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France (France) (search for this): chapter 3
refers to them as mercenaries, workers for pay, and they have been stigmatized as hirelings. But this is abuse, even of history. The word soldier does indeed mean the man paid for his service instead of being bound to serve by feudal obligation. This pay was in the form of the soldi (from the Latin solidus ), the real money, the piece of solid metal, represented to-day in the French sou. But no one can despise such soldiers who remember the conduct of the Swiss Guard of Louis XVI. of France, cowardly forsaken by his own; but these loyal spirits, for the manhood that was in them and not for pay, stood by him to the last living man of them, whose heroism the proud citizens of their native home have fittingly commemorated in Thorwaldson's Lion of Lucerne. And we certainly held our regulars dear, from long association, and could only speak their name with honor when we thought of the desperate charge down from the Round Tops of Gettysburg into the maelstrom of death swirling a
Rowanty Creek (Virginia, United States) (search for this): chapter 3
and Danville, leading to important connections in North Carolina; and the Petersburg and Lynchburg, known to us as the Southside, making a junction with the former at Burkeville, about fifty miles from Petersburg, as also from Richmond. On our part, as we gained ground we had unrolled a military railroad, up hill and down, without much grading, and hence exhibiting some remarkable exploits in momentum of mind and machinery. This terminated at the Vaughan Road on the north branch of Rowanty Creek. Meantime Sherman had made his masterly march from the Great River to the Sea, and the even more masterly movement north to Gouldsboro, North Carolina, where with his alert and dashing army he threatened Lee's sea communication and also the flank and rear of his position. It was a curious element in the situation that the astute Confederate General Joe Johnston should come in north of Sherman and interpose his army between Sherman's and ours. This sort of voltaic pile generated som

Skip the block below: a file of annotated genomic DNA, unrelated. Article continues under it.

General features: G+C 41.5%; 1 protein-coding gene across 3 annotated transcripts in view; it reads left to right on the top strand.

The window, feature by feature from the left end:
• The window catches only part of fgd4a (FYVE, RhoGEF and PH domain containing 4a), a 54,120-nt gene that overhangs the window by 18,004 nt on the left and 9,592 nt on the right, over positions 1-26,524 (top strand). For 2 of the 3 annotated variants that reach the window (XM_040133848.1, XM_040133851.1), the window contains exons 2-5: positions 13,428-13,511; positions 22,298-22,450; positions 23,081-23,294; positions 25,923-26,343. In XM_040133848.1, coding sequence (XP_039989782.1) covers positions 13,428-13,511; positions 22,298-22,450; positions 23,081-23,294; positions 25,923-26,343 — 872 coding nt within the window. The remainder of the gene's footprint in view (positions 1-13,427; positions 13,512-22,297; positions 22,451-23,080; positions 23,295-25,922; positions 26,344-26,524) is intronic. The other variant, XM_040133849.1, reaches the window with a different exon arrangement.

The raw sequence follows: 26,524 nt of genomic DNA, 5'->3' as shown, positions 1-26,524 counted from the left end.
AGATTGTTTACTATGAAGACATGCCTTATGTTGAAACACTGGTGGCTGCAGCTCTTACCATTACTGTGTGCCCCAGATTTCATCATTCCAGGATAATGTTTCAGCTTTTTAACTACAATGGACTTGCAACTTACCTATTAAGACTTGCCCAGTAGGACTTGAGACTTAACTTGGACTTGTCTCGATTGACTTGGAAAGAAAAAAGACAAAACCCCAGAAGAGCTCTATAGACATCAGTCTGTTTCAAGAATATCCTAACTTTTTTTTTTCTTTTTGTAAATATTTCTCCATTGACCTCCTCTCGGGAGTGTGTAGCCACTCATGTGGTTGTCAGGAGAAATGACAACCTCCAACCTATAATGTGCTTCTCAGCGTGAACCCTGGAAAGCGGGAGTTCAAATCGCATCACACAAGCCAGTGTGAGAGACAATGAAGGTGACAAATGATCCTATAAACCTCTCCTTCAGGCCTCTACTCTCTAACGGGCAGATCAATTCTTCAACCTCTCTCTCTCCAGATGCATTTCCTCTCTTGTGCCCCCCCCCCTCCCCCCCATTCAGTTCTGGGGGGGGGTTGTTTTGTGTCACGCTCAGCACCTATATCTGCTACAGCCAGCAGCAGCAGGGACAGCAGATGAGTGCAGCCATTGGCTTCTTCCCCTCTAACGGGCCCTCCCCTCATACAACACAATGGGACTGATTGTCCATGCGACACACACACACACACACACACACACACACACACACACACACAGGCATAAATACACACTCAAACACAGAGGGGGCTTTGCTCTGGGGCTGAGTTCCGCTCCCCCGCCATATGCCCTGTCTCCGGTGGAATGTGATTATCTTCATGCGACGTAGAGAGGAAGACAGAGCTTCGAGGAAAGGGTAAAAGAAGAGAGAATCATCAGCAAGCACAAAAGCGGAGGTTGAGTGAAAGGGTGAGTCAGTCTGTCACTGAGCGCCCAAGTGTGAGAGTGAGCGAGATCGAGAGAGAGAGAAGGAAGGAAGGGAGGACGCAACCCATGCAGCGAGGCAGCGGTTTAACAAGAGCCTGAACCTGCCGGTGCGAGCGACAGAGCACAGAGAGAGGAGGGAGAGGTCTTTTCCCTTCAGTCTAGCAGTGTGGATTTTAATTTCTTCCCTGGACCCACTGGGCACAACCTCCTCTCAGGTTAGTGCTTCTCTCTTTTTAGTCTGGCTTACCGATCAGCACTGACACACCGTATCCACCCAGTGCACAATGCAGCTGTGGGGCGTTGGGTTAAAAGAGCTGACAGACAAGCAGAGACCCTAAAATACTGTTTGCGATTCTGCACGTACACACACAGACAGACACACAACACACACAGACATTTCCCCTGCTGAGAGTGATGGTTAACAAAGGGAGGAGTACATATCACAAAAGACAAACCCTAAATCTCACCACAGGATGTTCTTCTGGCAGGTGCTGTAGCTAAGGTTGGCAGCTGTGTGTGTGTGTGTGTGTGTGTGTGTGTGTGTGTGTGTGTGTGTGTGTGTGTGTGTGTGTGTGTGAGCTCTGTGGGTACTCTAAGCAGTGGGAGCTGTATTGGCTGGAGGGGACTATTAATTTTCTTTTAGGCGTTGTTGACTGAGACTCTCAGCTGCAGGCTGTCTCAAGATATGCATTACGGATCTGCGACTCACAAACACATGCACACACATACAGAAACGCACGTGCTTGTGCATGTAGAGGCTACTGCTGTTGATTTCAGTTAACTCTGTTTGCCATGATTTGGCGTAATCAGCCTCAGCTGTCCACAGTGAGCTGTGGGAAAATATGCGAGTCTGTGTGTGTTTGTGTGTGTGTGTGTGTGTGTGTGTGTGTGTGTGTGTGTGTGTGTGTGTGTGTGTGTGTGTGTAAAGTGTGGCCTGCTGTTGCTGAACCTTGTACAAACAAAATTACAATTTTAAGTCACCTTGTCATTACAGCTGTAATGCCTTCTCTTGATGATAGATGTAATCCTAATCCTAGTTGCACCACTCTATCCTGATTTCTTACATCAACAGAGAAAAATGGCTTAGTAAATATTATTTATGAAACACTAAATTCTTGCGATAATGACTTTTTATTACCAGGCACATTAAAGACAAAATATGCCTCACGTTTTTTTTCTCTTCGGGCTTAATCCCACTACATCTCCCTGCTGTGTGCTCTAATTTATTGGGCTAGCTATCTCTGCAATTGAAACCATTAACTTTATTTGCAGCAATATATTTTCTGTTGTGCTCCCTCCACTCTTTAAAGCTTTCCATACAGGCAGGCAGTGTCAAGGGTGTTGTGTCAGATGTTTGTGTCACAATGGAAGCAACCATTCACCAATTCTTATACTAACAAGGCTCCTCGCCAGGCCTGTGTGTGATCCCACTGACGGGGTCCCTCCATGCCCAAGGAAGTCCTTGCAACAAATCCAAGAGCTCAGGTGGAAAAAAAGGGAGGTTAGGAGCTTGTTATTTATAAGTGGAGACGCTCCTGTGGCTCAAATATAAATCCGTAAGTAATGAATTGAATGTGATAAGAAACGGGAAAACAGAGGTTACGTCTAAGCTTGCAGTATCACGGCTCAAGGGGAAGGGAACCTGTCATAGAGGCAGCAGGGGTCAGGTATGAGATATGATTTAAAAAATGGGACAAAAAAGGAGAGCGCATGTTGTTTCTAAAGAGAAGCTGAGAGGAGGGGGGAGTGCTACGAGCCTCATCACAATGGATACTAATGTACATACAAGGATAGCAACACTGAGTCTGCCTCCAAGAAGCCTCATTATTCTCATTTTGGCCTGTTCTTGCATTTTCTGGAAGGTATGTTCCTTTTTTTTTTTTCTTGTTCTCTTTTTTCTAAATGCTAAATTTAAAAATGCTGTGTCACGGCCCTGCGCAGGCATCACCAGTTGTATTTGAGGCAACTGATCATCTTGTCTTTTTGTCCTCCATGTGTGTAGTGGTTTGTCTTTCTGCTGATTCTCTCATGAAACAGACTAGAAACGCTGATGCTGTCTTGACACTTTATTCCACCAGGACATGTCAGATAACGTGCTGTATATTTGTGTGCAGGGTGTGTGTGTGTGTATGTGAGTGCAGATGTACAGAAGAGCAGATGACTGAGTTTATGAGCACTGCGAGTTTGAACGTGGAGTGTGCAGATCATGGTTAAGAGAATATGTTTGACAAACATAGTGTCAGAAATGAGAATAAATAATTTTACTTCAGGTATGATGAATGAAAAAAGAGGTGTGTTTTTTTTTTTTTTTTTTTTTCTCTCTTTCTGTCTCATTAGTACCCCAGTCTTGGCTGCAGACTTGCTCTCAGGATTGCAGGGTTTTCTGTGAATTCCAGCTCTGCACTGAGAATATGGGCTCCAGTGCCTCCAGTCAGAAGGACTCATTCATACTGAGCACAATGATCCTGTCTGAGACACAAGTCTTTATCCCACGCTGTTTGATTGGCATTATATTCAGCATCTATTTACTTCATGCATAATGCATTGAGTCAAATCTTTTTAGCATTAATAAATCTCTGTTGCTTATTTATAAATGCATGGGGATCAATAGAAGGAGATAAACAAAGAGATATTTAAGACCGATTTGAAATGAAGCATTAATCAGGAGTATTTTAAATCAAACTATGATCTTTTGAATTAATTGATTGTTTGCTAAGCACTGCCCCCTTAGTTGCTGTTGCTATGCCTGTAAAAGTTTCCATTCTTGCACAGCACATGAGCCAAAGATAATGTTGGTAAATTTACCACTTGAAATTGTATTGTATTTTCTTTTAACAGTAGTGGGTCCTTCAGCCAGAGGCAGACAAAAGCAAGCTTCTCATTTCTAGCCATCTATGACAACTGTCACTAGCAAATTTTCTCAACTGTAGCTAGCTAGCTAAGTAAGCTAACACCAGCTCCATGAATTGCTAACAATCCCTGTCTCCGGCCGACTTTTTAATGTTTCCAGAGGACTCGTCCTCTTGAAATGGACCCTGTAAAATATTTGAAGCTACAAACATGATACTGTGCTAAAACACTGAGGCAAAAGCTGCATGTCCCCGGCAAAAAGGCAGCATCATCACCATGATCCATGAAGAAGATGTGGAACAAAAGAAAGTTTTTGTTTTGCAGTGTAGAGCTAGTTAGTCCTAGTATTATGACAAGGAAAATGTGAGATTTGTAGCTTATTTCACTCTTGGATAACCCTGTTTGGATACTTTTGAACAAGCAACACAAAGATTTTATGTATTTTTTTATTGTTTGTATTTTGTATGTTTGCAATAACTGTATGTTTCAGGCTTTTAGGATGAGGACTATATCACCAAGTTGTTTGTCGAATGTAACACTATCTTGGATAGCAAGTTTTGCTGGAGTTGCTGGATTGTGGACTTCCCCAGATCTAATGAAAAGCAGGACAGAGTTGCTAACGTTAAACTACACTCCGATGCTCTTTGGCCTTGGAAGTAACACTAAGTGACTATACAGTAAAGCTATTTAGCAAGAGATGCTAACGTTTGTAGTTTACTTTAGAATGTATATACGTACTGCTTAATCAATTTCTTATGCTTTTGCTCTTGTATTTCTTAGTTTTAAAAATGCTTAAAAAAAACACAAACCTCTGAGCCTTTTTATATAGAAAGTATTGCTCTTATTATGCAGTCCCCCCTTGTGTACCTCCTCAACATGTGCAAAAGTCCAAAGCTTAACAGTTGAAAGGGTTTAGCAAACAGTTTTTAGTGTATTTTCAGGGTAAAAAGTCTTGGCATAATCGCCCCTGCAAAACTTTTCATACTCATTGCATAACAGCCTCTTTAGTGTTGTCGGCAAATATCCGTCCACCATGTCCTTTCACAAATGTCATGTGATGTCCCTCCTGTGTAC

City Point (Virginia, United States) (search for this): chapter 3
ricken field, or left upon it-I, too, proud witness and sharer of their fate. I am not of Virginia blood; she is of mine. So ended the evening of the second day. And the army sat down to that ten months symposium, from which twenty thousand men never rose. The development of this campaign led many to compare Grant with McClellan. They marched their armies over much the same ground, with much the same result. Only McClellan was brought to Washington; Grant was permitted to remain at City Point and the Appomattox. The rumor ran that McClellan had also proposed to cut across the James and around Lee's flank. Many still believed in his soldiership, but broader elements now entered into the estimate. Something in the nature of the man and something in his environment caused his failure. With great organizing power, he failed in practical application. The realities of war seemed to daze him. He lacked dash, resolution; he hesitated to seize the golden moment, to profit by his ow
Burkeville (Virginia, United States) (search for this): chapter 3